Entries tagged with “Emmanuelle Seigner”.


The US and NATO war in Afghanistan did not generate yet too many movies. Certainly, not many good movies. A few war and B-series films dealt with the conflict in a  one-sided manner, focusing on the action, demonizing or at best not dealing with the other side but in a very schematic and generally negative manner. Very few dealt with the dilemmas and traumas of the warriors, or of the families back home. The other side was again absent, a far menace at best. Essential Killing – an European co-production directed by Polish director with a couple of well known French actors in the lead roles comes from a very different perspective. So different that it falls in the other extreme, and the result is in my opinion a failure.

 

source http://www.imdb.com/title/tt1561768/?ref_=fn_al_tt_1

source http://www.imdb.com/title/tt1561768/?ref_=fn_al_tt_1

 

Let me start with the good things about this film. It’s cinematography is very expressive and fits quite well the subject and the action. A Taliban prisoner is captured by the American or NATO forces after killing three soldiers. He is interrogated with brutality, and then taken aboard the plane to another country, supposed European, certainly with harsh winters and very different from the hot desert he dreams to while fighting for his life. The frozen forests, the orange and white uniforms, the silhouettes of the soldiers, the dogs and the wolves, all fit well. One can wonder what actors like and do in such a film, but they are here and they do well their job. If ‘Essential Killing’ was only a survival story, it would have worked, although some details are not completely clear (how does exactly the running prisoner escape the wolves? we just see him walking free after a scene in which he seemed to be turn into pieces by a hoard of about six beasts).

 

(video source Movieclips Trailers)

 

The problem is that ‘Essential Killing’ tries to be more than a survival story in in what it selects to show and what it selects not to show. Yes, the brutal methods of interrogation are repulsive, and transporting prisoners in other countries without a judgment may be against the international laws. Yes, even the harsher enemies are human and they have their dreams and they fight for their lives. Human solidarity also works beyond language or cultural barriers. This is fine as well. However the one sided view of the conflict in which the bad guys are ‘humanized’ to the edge of idealization (dreaming to the beautiful woman covered by the celestial blue burka, come on!) and the good guys are demonized (did not the three soldiers killed in the opening scene have their dreams too?) can work only for people who landed from another planet or are truly convinced that the Taliban are the good guys and the ones fighting them are the opposite. ‘Essential Killing’ may tell some kind of a partial truth, but partial truths are often indistinguishable from lies.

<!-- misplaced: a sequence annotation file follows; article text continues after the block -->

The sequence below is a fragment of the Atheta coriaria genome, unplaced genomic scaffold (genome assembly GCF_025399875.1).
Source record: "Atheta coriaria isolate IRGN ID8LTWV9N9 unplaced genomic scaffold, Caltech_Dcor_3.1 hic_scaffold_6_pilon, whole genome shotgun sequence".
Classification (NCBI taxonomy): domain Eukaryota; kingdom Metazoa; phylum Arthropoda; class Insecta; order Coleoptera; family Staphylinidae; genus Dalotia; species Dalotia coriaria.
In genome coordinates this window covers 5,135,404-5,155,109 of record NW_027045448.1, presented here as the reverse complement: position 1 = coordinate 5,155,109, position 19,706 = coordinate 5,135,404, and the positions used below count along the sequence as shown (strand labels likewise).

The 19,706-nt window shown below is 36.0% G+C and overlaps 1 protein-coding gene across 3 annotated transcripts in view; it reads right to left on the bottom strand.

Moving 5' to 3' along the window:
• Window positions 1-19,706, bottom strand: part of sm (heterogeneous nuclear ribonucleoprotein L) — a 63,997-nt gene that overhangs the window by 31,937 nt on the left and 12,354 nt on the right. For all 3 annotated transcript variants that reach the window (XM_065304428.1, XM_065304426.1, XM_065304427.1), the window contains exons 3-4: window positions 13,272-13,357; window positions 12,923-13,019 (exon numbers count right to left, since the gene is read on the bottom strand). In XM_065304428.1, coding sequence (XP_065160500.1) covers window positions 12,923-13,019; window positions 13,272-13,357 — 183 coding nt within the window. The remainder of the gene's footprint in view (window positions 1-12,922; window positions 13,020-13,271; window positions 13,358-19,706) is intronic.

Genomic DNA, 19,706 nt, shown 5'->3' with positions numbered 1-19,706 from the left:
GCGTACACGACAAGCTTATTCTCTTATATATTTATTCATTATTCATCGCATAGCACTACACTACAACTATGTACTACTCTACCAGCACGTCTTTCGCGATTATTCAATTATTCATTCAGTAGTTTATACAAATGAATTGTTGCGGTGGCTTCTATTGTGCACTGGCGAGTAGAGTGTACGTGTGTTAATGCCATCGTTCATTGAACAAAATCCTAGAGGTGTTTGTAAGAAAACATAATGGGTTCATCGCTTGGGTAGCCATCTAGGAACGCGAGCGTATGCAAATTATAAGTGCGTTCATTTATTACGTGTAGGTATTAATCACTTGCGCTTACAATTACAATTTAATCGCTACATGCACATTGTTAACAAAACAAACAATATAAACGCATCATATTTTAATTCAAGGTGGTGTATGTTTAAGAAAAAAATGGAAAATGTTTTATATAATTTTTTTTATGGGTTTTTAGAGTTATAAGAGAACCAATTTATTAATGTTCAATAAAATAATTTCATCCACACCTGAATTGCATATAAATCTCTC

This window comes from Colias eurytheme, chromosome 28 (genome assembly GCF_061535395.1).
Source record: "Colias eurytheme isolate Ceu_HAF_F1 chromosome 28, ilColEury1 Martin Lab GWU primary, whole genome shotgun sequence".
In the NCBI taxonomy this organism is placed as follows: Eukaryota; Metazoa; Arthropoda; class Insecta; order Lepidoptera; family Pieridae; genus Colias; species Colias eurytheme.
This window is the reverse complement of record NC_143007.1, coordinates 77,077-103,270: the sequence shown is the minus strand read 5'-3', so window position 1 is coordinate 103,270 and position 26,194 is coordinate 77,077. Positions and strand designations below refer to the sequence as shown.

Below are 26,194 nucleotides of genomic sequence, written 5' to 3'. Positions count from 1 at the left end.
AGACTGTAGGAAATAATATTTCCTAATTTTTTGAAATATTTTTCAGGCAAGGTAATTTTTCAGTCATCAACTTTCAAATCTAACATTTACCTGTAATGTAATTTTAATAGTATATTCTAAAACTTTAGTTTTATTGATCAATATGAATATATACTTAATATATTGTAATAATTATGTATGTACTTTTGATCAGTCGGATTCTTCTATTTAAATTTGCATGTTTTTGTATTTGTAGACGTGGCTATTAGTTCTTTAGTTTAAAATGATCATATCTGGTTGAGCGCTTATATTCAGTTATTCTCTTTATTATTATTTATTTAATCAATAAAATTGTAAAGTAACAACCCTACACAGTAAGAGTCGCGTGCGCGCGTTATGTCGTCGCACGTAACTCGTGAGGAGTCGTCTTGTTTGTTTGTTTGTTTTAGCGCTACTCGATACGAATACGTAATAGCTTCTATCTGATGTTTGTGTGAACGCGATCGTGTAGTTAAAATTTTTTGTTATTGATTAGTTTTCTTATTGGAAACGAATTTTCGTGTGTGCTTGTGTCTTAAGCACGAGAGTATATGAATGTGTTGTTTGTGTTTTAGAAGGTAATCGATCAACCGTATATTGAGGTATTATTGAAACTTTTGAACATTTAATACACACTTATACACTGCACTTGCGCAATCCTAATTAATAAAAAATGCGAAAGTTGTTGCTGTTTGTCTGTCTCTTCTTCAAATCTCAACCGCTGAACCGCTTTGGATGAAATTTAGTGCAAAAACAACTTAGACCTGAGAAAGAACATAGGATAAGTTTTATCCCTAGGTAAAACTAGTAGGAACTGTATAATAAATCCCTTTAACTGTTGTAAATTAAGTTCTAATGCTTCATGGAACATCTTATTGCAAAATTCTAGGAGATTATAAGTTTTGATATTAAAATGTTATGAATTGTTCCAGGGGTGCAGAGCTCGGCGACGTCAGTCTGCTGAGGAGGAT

Dans la maison (In the House) directed by Francois Ozon is one of the the most surprising films i have seen lately. Adaptation of a play, the screen is so smart that my major question is how is it that Woody Allen did not write it first? or maybe he wrote it under disguise?

 

source www.impawards.com

source www.impawards.com

 

It is really such an Allen-esque story, which mingles real life and imagination, the writer as a creator of life, and life as a creator of literature.  It even has a thread about relations of adults and underage and even if it loses a little bit of steam by the end, talking so much about a good ending for the story that it forgets to create a real good and non-conventional one, it is still one of the smartest and most original scripts I have watched lately brought in screen. The hero is a professor of literature Germain (Fabrice Luchini), smart enough to abhor the re-introduction of uniforms in high school, whose literary ambitions were not fulfilled and who finds a goal (and a change in the routine) in pygmalionizing one of his pupils Claude (Ernst Umhauer) in the ways of literature. As it happens Clude’s subjects are his friend and colleague Rapha (Bastien Ughetto), his house which is the middle class dream for a poor kid from the peripheries, and his family or especially his mother (Emmanuelle Seigner) who becomes the object of his teenage dreams and guilty desires. As the story develops, the house becomes the stage of the action, reality inspires fiction at first just to make room for literary fiction becoming reality, the intervention of the teacher becomes much more than correction of grammar or style, it starts to be correction of destinies. All in a fluent and well paced style for most of the time.

 

(video source abcscope)

 

I liked the acting of Fabrice Luchini, well supported by other fine actors as the two charming Kristin Scott Thomas (as his wife, co-reader of Rapha’s essays and supporting character playing eventually a surprising role in the story) and Emmanuelle Seigner. All of them act solidly, their problems are credible, and we can feel the atmosphere and the torments of the middle class in the French province. The two teenager roles are played with the natural touch and expected freshness by Ernst Umhauer and Bastien Ughetto (the latest is very promising, may he have luck in getting distributed in roles that fit his talent and his face!). Overall it’s a smart and funny movie, worth seeing for many reasons.